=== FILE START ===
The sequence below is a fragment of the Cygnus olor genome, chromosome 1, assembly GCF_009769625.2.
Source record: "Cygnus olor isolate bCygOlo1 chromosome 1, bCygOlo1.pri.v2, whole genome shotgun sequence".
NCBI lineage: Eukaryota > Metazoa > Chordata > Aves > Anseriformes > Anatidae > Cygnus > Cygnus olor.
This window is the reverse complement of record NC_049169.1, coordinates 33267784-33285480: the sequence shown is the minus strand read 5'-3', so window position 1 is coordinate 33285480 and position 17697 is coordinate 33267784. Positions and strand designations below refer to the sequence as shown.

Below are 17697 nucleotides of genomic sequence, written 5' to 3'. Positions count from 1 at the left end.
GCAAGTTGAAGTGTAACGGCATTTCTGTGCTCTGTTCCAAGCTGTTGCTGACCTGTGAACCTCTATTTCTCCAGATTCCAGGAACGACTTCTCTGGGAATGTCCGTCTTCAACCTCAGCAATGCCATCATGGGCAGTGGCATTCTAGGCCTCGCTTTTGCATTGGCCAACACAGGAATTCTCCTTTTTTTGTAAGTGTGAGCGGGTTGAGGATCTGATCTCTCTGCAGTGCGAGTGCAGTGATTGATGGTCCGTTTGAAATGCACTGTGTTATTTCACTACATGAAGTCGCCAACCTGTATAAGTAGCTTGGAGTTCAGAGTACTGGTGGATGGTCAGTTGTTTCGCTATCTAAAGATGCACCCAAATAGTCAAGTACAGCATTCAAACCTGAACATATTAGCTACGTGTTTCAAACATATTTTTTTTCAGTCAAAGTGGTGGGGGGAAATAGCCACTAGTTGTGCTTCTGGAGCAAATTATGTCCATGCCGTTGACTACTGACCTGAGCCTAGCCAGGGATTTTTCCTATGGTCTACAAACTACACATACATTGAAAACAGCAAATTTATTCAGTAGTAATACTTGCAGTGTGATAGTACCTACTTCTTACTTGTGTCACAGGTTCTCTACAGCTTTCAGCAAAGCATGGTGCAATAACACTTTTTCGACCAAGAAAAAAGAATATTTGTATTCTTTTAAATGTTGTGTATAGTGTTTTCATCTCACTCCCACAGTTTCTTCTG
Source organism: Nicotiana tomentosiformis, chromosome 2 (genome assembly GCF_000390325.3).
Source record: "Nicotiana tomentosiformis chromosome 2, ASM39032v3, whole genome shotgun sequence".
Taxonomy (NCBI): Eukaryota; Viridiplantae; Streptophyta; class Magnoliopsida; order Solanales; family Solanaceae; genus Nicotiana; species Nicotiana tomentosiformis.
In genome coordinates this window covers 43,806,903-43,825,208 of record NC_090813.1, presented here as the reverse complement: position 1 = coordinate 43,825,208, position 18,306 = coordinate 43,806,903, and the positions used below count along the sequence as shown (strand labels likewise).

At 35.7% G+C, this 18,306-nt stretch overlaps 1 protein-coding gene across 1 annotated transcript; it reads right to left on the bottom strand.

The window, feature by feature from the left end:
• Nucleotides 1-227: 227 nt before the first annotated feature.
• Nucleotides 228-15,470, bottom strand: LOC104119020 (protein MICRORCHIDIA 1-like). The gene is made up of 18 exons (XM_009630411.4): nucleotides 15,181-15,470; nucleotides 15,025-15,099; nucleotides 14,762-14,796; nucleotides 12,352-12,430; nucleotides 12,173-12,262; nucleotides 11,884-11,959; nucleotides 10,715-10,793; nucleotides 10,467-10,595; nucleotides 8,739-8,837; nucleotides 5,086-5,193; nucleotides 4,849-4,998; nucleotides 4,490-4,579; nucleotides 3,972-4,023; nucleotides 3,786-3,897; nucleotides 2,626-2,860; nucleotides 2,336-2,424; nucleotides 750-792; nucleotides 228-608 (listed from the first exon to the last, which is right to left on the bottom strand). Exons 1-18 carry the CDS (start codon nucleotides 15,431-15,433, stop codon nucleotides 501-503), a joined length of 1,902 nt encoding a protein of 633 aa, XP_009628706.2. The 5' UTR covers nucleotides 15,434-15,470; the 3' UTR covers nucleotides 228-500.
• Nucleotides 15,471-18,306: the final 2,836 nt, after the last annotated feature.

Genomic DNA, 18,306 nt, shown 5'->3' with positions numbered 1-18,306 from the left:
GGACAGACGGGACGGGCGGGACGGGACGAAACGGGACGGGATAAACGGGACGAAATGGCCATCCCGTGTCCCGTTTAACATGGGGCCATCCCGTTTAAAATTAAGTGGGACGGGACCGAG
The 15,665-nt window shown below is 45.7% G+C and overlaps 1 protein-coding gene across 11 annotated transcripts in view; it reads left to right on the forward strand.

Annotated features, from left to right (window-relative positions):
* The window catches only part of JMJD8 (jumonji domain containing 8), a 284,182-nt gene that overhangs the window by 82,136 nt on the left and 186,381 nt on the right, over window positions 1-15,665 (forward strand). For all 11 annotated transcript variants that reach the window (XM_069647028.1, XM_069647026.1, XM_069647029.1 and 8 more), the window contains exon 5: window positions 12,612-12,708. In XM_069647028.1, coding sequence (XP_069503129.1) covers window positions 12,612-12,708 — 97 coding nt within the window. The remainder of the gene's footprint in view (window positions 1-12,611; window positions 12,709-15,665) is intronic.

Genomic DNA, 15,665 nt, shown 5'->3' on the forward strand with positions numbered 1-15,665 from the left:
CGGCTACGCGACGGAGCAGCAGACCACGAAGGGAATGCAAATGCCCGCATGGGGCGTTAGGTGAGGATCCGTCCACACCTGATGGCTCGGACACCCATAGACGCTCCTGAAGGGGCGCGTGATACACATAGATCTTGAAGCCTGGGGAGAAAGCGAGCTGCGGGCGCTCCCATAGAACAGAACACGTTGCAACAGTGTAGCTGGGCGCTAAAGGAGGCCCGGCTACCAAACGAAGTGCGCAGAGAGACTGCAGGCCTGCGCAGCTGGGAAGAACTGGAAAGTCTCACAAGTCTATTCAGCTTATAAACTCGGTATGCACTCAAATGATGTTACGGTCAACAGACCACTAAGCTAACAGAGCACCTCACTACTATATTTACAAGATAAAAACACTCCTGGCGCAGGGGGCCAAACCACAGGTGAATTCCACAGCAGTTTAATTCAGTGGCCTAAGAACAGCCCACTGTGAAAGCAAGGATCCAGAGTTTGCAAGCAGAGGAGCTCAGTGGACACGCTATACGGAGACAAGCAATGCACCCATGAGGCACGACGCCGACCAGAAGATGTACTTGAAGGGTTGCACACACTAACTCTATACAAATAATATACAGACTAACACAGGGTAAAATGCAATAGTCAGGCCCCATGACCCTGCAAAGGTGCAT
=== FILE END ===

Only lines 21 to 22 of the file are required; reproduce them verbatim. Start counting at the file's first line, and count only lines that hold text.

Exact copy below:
Genomic DNA, 15,665 nt, shown 5'->3' on the forward strand with positions numbered 1-15,665 from the left:
CGGCTACGCGACGGAGCAGCAGACCACGAAGGGAATGCAAATGCCCGCATGGGGCGTTAGGTGAGGATCCGTCCACACCTGATGGCTCGGACACCCATAGACGCTCCTGAAGGGGCGCGTGATACACATAGATCTTGAAGCCTGGGGAGAAAGCGAGCTGCGGGCGCTCCCATAGAACAGAACACGTTGCAACAGTGTAGCTGGGCGCTAAAGGAGGCCCGGCTACCAAACGAAGTGCGCAGAGAGACTGCAGGCCTGCGCAGCTGGGAAGAACTGGAAAGTCTCACAAGTCTATTCAGCTTATAAACTCGGTATGCACTCAAATGATGTTACGGTCAACAGACCACTAAGCTAACAGAGCACCTCACTACTATATTTACAAGATAAAAACACTCCTGGCGCAGGGGGCCAAACCACAGGTGAATTCCACAGCAGTTTAATTCAGTGGCCTAAGAACAGCCCACTGTGAAAGCAAGGATCCAGAGTTTGCAAGCAGAGGAGCTCAGTGGACACGCTATACGGAGACAAGCAATGCACCCATGAGGCACGACGCCGACCAGAAGATGTACTTGAAGGGTTGCACACACTAACTCTATACAAATAATATACAGACTAACACAGGGTAAAATGCAATAGTCAGGCCCCATGACCCTGCAAAGGTGCAT